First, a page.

Alternatively and in the preferred embodiment, these attributes are contained in ROM 94. In particular, programming attributes are contained in an icon graphics table 130 and in logic checking rules table 132 within ROM 94. The icon graphics table 130 holds a bit image of a symbol, such as one of those shown in FIG. 5, related to the function of the parts within the control module 12. Preferably, at least two distinct icons are available for each state of each part of control module 12 as well as an icon depicting the control module 12 as a whole. This latter whole control module icon is "opened" as will be described below, to display the parts icons. With regard to the parts icons, for example, both opened, closed and faulted symbolic representations of a switch part may be contained in the icon graphic table 130. These images of the icon graphic table 130 may be loaded up into a programming terminal 20 as will be described below.
A second table 132 of programming attributes includes logic checking rules are routines that allow the programmer to detect improper connections of the parts of the given control module 12 to other parts. For example, a coil part such as coil 72 should not be shunted by a virtual connection from the input to its output terminal. If such a connection is made, the virtual circuit breakers 55 and 57 will open.
The part attributes of the parts within control module 12 are preferably also stored in ROM 94. Principal among these are the terminal address of the parts as held in a terminal list 134. The terminal list 134 provides how many terminals are within the control module 12, their addresses, whether they are input terminals or output terminals and what logic is associated with them. For example, for pushbutton module 40, the terminal list 134 would indicate that there are six instances of terminals referenced 0 through 5 where terminals 0 are a switch, 1 are a switch, and 2 are a lamp. This permits the programming terminal 20 to display the appropriate number of terminals and orientation of terminals for programming by the user. Intimately related to the terminal list 134 is the part logic table 104 which provides the programming terminal with an indication of the function of the various parts through their logic.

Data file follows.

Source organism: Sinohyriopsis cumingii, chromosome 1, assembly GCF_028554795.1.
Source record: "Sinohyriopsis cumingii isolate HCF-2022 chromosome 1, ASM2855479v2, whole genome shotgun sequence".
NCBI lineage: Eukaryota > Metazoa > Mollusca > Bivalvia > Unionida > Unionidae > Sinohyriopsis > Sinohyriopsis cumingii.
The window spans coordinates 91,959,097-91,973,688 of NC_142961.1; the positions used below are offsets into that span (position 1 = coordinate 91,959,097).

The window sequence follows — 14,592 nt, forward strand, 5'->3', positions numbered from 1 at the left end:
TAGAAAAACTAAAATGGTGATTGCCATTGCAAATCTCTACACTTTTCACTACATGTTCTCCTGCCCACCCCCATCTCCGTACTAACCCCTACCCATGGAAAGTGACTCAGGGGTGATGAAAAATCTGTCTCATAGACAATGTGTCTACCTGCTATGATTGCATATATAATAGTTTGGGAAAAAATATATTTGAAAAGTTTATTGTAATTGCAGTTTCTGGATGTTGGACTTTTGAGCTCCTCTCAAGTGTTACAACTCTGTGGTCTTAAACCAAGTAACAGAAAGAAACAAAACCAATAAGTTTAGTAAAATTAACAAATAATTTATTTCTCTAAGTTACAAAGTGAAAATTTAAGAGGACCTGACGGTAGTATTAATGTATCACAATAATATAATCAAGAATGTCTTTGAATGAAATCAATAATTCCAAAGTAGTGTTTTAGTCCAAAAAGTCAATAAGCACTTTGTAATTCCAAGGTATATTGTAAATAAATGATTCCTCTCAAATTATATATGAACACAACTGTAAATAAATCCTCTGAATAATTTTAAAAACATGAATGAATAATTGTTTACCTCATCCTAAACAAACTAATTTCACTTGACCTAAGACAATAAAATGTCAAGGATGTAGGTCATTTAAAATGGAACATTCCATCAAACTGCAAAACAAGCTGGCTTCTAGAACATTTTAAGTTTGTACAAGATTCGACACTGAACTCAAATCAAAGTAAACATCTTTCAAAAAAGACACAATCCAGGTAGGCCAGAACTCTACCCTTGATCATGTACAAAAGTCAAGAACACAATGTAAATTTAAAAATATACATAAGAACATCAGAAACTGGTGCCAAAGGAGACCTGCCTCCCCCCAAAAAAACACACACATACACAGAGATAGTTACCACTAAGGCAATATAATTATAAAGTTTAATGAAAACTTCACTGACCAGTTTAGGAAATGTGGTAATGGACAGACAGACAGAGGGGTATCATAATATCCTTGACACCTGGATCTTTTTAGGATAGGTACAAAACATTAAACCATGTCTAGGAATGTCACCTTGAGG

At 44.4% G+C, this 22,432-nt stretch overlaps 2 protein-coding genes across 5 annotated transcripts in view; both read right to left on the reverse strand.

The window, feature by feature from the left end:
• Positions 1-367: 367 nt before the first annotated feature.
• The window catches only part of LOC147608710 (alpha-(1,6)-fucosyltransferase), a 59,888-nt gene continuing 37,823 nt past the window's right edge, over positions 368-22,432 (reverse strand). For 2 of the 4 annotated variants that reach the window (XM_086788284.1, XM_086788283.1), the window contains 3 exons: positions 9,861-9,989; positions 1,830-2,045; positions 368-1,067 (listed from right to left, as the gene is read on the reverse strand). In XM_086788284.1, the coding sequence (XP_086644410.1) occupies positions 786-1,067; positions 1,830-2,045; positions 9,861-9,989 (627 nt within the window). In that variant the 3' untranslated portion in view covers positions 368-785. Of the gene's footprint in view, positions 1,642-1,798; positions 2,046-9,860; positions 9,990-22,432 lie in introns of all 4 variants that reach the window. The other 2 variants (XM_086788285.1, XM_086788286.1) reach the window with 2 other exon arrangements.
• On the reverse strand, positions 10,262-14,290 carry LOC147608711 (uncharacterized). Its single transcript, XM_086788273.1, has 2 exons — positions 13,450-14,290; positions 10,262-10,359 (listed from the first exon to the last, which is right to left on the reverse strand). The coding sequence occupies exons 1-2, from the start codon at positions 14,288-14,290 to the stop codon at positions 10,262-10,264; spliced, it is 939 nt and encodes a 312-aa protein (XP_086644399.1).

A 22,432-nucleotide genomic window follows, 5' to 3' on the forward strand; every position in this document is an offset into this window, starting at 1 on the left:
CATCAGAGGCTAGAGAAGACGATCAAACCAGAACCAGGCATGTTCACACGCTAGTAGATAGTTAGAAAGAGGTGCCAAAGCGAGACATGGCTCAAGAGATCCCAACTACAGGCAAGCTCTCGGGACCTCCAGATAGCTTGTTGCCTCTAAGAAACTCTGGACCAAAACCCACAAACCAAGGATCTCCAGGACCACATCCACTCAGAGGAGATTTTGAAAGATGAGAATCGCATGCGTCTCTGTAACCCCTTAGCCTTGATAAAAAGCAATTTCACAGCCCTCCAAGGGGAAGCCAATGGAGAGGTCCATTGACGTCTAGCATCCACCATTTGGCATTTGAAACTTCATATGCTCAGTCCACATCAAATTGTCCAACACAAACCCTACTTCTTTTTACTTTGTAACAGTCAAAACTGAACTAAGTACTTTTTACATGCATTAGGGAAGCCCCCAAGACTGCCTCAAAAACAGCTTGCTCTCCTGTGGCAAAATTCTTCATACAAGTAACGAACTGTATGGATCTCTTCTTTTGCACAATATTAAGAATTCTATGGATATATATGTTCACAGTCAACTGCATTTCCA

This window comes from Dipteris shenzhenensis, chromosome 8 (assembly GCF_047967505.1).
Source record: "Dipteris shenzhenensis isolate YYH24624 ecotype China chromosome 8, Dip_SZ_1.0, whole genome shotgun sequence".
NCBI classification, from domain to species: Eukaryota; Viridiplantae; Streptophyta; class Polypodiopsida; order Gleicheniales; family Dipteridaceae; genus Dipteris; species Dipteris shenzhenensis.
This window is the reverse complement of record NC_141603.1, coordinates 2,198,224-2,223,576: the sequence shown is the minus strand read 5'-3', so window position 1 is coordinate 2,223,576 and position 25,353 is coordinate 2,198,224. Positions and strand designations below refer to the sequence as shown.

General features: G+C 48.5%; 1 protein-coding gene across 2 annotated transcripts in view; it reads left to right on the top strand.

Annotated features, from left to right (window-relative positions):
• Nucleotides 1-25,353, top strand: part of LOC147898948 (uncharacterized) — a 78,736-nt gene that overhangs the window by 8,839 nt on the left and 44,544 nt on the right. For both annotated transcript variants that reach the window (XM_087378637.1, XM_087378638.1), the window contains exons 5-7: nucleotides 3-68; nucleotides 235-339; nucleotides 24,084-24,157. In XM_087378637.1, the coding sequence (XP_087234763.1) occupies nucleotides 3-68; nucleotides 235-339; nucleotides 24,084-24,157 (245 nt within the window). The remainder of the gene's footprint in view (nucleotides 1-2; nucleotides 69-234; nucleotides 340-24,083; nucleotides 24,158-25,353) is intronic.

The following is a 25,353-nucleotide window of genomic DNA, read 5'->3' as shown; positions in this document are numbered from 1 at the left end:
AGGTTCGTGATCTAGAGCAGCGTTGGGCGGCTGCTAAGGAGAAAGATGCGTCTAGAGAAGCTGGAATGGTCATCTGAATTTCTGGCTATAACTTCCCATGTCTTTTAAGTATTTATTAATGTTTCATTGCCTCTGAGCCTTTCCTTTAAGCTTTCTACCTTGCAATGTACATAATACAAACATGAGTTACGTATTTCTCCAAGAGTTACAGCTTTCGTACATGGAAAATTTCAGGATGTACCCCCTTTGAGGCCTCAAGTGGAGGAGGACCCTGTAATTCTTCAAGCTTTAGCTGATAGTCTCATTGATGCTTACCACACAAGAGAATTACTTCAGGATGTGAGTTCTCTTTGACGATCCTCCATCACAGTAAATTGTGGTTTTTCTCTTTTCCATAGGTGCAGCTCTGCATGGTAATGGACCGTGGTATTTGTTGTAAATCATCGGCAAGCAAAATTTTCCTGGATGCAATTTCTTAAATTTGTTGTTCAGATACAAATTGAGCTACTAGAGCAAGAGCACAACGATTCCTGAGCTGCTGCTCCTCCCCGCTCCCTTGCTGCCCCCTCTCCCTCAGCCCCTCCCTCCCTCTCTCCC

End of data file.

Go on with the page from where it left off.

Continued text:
As will be described below, however, despite the grouping of parts within modules 12, all parts contained within the module 12 are presented to the user as independent elements in a traditional "bill of materials" and the user has complete freedom to interconnect the parts without regard to the actual modules 12 containing the parts.
Referring to FIGS. 1, 7 and 8, the initial programming of the HDIC system 10 may be performed either 1) "on-line", via the programming terminal 20 as connected to the communications medium 14 or, 2) "off-line" with the programmer designating the hardware connected to the network in the desired control system. Generally no particular order is enforced for the off-line programming steps to be described, however, for simplicity they are depicted and explained according to a linear progression from initial configuration to compilation and downloading. The programmer employs programming software contained in the programming terminal 20 to define the control program for the particular application. The control program is created interactively by constructing a schematic from icons representing the parts available within or downloadable to the various control modules 12. After the program is completed, it is divided into portions that may be allocated to the individual control modules 12, after which the programming terminal 20 may be removed and the program may be executed without centralized coordination of the various control modules 12.
The first step of the program is the hardware configuration mode in which the necessary parts and/or modules are determined or selected. Two principal configuration methods may be employed depending on whether on-line or off-line programming is employed as decided by the user.